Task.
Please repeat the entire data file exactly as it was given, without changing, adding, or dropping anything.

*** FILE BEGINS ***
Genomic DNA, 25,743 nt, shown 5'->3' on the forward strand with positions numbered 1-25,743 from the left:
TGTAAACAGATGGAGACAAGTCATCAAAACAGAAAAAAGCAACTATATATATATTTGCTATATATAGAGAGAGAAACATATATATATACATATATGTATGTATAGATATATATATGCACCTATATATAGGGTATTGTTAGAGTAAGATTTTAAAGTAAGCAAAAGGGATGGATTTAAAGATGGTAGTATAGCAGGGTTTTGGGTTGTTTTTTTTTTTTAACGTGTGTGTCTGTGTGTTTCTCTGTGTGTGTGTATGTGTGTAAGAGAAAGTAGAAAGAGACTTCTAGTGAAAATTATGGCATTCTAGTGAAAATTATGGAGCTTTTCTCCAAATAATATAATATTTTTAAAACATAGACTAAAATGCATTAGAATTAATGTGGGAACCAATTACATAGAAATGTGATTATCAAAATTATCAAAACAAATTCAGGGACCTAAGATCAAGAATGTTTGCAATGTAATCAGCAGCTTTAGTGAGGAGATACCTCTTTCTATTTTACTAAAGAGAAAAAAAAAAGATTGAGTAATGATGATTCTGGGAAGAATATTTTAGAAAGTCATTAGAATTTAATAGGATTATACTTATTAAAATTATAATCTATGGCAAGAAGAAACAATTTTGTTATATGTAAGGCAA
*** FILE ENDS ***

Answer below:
Genomic DNA, 25,743 nt, shown 5'->3' on the forward strand with positions numbered 1-25,743 from the left:
TGTAAACAGATGGAGACAAGTCATCAAAACAGAAAAAAGCAACTATATATATATTTGCTATATATAGAGAGAGAAACATATATATATACATATATGTATGTATAGATATATATATGCACCTATATATAGGGTATTGTTAGAGTAAGATTTTAAAGTAAGCAAAAGGGATGGATTTAAAGATGGTAGTATAGCAGGGTTTTGGGTTGTTTTTTTTTTTTAACGTGTGTGTCTGTGTGTTTCTCTGTGTGTGTGTATGTGTGTAAGAGAAAGTAGAAAGAGACTTCTAGTGAAAATTATGGCATTCTAGTGAAAATTATGGAGCTTTTCTCCAAATAATATAATATTTTTAAAACATAGACTAAAATGCATTAGAATTAATGTGGGAACCAATTACATAGAAATGTGATTATCAAAATTATCAAAACAAATTCAGGGACCTAAGATCAAGAATGTTTGCAATGTAATCAGCAGCTTTAGTGAGGAGATACCTCTTTCTATTTTACTAAAGAGAAAAAAAAAAGATTGAGTAATGATGATTCTGGGAAGAATATTTTAGAAAGTCATTAGAATTTAATAGGATTATACTTATTAAAATTATAATCTATGGCAAGAAGAAACAATTTTGTTATATGTAAGGCAA